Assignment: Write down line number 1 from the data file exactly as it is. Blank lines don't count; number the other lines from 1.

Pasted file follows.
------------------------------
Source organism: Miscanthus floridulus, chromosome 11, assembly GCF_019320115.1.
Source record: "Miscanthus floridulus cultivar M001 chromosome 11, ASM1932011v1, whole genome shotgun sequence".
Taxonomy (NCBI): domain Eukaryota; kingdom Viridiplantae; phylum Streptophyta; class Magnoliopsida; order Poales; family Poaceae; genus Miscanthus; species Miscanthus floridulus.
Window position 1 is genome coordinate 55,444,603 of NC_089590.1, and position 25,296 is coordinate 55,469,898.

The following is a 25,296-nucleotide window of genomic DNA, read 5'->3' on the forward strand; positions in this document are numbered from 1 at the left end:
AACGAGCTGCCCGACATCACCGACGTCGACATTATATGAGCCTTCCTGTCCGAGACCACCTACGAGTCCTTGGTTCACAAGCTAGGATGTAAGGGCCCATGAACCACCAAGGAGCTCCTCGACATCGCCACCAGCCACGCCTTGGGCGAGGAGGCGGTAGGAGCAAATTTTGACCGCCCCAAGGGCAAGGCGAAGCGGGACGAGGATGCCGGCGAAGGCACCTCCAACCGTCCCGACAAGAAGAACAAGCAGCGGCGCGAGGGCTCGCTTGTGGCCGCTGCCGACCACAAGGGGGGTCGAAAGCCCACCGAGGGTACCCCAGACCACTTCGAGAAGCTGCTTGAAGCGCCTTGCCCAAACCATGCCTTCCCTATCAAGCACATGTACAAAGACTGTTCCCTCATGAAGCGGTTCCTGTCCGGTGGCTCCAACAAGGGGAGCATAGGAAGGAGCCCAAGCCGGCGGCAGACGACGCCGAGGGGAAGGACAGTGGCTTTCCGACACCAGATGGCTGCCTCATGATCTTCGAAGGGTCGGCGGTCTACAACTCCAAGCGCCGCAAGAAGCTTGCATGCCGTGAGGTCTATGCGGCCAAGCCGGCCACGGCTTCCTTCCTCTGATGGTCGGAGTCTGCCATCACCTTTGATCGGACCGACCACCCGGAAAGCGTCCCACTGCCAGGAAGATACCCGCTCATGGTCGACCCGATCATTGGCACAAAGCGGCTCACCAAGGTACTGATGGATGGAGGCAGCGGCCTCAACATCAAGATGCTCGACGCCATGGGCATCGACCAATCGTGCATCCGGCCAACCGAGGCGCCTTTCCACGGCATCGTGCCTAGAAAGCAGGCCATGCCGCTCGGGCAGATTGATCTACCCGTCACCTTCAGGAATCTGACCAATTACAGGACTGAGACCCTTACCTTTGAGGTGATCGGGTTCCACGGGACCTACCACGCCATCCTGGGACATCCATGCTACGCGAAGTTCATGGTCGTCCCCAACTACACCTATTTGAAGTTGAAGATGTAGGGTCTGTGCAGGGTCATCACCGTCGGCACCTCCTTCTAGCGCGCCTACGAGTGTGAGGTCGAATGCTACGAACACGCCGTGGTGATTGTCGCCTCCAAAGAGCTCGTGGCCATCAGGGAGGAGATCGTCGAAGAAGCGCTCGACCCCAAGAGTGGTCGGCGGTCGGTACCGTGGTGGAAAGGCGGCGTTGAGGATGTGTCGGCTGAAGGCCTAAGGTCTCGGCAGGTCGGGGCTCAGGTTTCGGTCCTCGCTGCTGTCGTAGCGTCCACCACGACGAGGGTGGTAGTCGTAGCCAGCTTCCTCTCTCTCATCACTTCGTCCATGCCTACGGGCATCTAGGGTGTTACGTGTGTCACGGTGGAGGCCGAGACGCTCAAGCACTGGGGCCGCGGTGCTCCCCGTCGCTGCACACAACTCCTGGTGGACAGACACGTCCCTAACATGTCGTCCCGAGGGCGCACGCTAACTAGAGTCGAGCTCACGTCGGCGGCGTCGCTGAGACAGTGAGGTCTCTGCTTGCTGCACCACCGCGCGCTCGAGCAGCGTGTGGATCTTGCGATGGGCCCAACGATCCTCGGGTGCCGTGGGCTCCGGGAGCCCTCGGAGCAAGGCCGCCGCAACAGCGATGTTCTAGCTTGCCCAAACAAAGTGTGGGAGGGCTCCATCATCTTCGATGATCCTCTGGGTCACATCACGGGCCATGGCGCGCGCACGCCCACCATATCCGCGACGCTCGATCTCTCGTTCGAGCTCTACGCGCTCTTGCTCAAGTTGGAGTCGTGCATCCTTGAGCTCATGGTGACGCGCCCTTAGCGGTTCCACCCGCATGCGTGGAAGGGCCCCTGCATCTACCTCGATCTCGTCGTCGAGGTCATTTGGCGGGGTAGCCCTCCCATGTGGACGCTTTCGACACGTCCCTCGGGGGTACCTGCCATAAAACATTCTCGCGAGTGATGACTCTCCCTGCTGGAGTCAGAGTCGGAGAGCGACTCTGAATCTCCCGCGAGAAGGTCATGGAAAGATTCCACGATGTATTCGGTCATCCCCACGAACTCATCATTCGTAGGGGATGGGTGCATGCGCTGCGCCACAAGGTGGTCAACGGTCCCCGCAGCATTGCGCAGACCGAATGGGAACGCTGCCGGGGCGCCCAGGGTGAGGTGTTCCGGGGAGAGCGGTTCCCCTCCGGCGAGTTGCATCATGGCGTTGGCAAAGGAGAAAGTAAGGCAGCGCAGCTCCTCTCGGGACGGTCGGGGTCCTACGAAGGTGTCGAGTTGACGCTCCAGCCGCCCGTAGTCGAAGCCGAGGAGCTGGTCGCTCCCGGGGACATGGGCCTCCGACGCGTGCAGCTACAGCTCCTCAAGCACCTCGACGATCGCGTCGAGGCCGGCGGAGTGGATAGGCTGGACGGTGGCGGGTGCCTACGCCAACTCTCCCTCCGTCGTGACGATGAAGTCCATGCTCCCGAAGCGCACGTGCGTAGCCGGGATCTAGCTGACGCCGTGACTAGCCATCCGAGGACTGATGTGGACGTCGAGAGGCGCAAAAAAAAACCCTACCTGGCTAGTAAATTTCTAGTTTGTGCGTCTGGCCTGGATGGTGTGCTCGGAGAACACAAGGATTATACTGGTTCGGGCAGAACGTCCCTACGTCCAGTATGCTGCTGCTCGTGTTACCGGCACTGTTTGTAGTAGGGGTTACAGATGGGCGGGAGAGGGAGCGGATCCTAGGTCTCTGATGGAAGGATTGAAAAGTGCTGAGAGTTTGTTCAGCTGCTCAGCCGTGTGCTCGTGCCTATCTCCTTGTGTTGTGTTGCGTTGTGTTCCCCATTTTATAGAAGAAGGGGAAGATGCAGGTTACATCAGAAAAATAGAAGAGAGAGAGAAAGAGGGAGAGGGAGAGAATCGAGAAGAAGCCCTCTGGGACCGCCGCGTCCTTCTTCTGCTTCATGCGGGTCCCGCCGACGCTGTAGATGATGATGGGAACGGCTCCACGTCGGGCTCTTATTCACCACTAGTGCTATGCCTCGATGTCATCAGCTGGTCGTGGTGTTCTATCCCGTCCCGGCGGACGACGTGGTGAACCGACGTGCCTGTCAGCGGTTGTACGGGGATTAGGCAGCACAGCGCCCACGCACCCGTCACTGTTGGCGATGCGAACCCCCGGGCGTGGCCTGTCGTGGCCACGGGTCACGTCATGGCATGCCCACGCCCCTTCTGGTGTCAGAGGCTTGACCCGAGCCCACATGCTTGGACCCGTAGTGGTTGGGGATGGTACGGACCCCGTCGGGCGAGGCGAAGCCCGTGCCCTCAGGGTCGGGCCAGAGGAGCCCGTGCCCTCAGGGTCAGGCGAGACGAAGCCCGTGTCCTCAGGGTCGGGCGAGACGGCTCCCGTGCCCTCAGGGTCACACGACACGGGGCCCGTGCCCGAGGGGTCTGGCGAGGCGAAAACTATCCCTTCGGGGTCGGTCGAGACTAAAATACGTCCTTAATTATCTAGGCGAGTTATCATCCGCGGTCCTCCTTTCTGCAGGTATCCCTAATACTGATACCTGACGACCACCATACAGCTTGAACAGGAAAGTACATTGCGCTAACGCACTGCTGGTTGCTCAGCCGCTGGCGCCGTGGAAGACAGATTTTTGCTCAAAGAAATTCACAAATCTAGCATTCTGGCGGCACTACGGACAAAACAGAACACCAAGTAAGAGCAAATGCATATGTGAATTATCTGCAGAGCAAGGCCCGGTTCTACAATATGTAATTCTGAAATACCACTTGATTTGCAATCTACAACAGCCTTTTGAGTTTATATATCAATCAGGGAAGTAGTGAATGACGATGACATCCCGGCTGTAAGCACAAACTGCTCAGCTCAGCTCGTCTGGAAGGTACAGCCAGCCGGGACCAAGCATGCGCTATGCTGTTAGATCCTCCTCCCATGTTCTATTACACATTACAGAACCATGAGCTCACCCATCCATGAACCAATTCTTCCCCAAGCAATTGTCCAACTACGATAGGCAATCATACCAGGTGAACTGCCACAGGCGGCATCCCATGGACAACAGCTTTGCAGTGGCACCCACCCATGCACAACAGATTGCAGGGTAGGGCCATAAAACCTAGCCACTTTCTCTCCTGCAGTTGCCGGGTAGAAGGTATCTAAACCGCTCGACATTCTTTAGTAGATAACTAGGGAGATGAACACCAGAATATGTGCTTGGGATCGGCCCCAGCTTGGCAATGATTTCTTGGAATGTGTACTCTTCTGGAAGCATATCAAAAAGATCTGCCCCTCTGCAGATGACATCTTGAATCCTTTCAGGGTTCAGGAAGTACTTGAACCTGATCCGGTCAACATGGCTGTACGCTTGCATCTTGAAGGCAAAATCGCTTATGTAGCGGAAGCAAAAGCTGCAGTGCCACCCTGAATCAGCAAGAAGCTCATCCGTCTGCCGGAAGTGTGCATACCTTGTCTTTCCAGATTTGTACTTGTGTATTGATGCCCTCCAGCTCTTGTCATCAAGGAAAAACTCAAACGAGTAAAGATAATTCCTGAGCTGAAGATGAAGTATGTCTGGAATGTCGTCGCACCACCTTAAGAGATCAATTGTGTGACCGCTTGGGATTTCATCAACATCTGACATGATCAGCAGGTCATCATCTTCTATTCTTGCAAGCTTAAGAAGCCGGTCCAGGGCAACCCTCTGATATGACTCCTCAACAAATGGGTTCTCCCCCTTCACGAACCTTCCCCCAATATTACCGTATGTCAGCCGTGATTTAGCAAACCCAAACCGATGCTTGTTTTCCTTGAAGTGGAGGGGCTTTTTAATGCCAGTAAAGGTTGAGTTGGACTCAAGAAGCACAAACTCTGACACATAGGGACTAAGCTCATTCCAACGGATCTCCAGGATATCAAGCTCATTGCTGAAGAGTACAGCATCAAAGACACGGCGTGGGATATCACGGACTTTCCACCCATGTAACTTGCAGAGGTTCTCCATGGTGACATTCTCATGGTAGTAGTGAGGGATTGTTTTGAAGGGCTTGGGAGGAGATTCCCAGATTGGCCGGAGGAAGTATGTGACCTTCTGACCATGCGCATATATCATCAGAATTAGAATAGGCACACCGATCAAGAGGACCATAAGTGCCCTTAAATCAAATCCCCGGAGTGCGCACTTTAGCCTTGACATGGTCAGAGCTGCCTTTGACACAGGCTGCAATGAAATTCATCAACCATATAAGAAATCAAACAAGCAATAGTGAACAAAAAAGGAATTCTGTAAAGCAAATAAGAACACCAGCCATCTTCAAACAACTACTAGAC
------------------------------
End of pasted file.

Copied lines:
Source organism: Miscanthus floridulus, chromosome 11, assembly GCF_019320115.1.